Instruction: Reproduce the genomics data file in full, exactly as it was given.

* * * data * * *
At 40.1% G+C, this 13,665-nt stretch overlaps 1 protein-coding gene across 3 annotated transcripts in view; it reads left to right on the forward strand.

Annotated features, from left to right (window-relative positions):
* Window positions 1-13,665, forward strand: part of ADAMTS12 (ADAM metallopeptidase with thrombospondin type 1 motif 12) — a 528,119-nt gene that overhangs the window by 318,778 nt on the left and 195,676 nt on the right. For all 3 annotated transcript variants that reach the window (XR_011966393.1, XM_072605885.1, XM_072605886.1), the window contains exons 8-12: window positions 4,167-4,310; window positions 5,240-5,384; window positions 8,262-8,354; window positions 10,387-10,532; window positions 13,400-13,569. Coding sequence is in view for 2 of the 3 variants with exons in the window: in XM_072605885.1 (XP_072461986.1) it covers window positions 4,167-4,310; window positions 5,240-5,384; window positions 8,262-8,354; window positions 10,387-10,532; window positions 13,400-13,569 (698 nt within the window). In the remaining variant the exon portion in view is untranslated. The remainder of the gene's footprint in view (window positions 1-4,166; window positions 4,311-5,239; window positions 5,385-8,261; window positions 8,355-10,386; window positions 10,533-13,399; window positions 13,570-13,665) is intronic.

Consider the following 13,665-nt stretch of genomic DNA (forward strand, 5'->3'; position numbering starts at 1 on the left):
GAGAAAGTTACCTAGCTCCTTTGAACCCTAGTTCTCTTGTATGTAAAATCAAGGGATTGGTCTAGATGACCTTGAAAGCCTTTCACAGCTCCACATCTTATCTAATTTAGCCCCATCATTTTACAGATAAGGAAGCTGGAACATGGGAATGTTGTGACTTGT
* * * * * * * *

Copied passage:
At 40.1% G+C, this 13,665-nt stretch overlaps 1 protein-coding gene across 3 annotated transcripts in view; it reads left to right on the forward strand.

Annotated features, from left to right (window-relative positions):
* Window positions 1-13,665, forward strand: part of ADAMTS12 (ADAM metallopeptidase with thrombospondin type 1 motif 12) — a 528,119-nt gene that overhangs the window by 318,778 nt on the left and 195,676 nt on the right. For all 3 annotated transcript variants that reach the window (XR_011966393.1, XM_072605885.1, XM_072605886.1), the window contains exons 8-12: window positions 4,167-4,310; window positions 5,240-5,384; window positions 8,262-8,354; window positions 10,387-10,532; window positions 13,400-13,569. Coding sequence is in view for 2 of the 3 variants with exons in the window: in XM_072605885.1 (XP_072461986.1) it covers window positions 4,167-4,310; window positions 5,240-5,384; window positions 8,262-8,354; window positions 10,387-10,532; window positions 13,400-13,569 (698 nt within the window). In the remaining variant the exon portion in view is untranslated. The remainder of the gene's footprint in view (window positions 1-4,166; window positions 4,311-5,239; window positions 5,385-8,261; window positions 8,355-10,386; window positions 10,533-13,399; window positions 13,570-13,665) is intronic.

Consider the following 13,665-nt stretch of genomic DNA (forward strand, 5'->3'; position numbering starts at 1 on the left):
GAGAAAGTTACCTAGCTCCTTTGAACCCTAGTTCTCTTGTATGTAAAATCAAGGGATTGGTCTAGATGACCTTGAAAGCCTTTCACAGCTCCACATCTTATCTAATTTAGCCCCATCATTTTACAGATAAGGAAGCTGGAACATGGGAATGTTGTGACTTGT